Taipei: Metro

Probably, the last post in my Taiwan series will be about Metro in Taipei. Why metro? Well, because I like ordinary aspects of life of the citizens in the particular places. Whatever, all that towers, museums, temples, fortresses reflect only the past of the place. In order to discover at least something of the present, you need to look at what is around you. I always try to follow this rule.

From the first glance, metro in Taipei looks rather complicated. Nevertheless, it appeared for me to simpler that I have met in Prague, five moths later my Taiwan trip.

The first thing you meet is the ticket automate. This is quite natural thing from all the countries I have visited. Only in Minsk, the tickets are still being sold by human.

IMG_1026If you look closer to the what is on the top of the automaton, you’ll see a metro map. The numbers, written in the circles are prices you need to pay for the travel to this station.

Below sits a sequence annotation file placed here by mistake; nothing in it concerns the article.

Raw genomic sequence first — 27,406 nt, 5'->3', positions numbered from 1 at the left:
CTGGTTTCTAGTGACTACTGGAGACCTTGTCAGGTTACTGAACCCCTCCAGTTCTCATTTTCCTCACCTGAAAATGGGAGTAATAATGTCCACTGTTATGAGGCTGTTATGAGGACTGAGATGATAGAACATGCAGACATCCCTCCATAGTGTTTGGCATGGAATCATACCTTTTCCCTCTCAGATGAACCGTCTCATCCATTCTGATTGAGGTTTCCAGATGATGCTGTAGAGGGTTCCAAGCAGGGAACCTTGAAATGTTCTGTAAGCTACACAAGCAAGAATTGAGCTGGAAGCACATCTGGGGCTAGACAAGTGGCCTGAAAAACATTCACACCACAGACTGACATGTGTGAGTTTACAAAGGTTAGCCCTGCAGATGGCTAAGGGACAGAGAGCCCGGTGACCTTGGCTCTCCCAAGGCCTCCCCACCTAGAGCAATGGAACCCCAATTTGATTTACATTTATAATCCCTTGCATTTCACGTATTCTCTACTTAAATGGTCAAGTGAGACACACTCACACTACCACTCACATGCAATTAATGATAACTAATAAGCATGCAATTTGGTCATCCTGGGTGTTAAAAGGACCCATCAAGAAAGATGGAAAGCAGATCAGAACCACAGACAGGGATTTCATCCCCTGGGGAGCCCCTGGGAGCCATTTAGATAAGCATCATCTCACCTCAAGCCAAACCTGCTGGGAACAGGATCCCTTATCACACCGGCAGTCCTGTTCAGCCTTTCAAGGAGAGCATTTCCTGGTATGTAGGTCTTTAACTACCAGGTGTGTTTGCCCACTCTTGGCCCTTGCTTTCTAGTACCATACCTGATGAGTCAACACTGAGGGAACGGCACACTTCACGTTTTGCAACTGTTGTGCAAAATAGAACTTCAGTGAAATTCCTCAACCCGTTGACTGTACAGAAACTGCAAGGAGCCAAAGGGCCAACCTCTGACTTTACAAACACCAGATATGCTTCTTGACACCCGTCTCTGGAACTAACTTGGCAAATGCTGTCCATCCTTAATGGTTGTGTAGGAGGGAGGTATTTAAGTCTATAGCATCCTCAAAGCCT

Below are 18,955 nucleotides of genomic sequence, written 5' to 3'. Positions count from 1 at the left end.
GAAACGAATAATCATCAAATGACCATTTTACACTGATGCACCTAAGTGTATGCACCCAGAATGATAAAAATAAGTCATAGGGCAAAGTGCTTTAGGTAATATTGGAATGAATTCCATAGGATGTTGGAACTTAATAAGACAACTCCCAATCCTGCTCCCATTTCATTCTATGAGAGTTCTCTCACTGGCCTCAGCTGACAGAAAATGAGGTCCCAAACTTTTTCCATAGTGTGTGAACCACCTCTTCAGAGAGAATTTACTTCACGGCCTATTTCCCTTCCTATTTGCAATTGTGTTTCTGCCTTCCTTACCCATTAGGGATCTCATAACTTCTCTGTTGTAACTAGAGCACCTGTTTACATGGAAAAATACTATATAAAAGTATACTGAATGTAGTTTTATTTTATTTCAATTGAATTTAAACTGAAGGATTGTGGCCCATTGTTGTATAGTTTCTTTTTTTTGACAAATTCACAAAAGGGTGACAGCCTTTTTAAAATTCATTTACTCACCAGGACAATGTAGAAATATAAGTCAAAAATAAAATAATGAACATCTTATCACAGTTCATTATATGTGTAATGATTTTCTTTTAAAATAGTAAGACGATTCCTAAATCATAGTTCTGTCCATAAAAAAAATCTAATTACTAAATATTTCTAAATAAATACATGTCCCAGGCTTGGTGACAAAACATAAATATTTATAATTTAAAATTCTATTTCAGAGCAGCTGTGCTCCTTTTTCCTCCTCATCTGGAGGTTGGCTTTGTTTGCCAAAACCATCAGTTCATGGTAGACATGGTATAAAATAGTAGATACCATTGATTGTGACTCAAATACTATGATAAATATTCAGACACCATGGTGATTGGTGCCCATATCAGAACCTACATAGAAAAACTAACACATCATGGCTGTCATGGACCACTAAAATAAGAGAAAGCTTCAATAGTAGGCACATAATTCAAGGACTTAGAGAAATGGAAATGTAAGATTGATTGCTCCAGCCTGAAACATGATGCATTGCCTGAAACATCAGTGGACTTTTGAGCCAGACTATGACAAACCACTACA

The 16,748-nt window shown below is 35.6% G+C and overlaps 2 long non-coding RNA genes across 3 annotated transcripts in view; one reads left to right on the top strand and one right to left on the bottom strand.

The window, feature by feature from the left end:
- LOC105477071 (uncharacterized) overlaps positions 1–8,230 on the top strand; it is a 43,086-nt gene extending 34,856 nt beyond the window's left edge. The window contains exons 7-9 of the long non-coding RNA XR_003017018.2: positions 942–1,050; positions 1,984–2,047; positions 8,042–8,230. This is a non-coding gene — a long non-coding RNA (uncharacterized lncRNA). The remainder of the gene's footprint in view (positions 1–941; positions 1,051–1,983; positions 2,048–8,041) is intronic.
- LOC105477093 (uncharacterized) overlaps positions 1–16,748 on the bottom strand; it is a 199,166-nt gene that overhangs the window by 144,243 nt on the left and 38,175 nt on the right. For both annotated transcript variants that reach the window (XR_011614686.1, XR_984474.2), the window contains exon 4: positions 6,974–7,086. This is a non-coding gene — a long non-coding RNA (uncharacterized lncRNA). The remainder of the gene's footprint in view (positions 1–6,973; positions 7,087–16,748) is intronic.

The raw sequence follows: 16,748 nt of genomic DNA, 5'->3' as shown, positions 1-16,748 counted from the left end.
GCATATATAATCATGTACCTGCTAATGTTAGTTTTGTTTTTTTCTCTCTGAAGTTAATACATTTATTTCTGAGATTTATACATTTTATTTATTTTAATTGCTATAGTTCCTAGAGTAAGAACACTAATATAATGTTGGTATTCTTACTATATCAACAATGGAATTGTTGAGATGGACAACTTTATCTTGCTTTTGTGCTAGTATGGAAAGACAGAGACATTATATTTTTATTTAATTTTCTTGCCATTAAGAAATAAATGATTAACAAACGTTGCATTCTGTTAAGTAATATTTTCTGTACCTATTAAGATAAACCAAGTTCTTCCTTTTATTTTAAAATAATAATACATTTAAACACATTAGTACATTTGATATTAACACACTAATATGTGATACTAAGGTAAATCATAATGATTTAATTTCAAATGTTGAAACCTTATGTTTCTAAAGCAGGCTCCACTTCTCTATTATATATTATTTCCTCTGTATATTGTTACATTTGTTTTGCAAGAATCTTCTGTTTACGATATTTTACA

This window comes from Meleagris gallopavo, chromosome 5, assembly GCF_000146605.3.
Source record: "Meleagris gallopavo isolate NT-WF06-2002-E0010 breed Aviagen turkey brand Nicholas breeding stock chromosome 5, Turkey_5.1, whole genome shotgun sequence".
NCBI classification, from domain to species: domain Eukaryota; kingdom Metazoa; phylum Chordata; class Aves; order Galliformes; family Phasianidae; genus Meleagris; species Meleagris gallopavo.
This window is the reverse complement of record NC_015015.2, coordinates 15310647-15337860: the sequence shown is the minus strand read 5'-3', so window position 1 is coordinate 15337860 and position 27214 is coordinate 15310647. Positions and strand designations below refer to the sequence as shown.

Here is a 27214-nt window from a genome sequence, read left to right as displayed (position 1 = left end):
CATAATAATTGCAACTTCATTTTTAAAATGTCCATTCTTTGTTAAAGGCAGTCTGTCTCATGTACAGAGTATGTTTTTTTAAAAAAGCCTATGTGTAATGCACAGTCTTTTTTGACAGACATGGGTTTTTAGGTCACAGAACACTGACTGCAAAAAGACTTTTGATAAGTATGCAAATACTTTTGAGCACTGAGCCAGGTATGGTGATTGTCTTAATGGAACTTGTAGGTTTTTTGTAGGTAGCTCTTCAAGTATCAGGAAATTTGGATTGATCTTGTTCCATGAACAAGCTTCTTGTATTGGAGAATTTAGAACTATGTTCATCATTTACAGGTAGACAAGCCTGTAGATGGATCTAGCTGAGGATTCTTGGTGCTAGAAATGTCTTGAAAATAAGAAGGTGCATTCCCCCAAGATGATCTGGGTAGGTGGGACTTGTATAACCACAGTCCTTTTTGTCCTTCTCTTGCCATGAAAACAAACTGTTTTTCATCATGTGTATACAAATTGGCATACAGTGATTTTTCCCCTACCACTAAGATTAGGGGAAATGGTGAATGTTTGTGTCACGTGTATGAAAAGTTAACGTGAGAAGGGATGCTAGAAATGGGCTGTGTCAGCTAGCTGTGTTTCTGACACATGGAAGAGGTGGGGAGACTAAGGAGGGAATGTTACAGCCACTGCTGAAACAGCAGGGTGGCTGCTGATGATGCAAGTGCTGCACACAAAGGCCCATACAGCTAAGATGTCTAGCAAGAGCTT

IMG_1029Metro tokens.

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In order to pass the turnstile, you need to bring your token to the scanning device. Then, you’ll be able to enter.

IMG_1027Inside of the station.

IMG_1032 IMG_1034Inside of the train.

IMG_1194 IMG_1036Taiwanese people do care about the disabled/old/pregnant people. Do you see those dark blue seats on the lower photo? (if you don’t, they’re probably for you) They’re reserved for those who is in need of them. I was warned that people won’t understand if I seat at these seats. And I haven’t seen anybody without some “visible” reason, using them. In fact, in some Slavic countries I have also seen the “priority seats”, but they we treated like regular seats, and left unnoticed.

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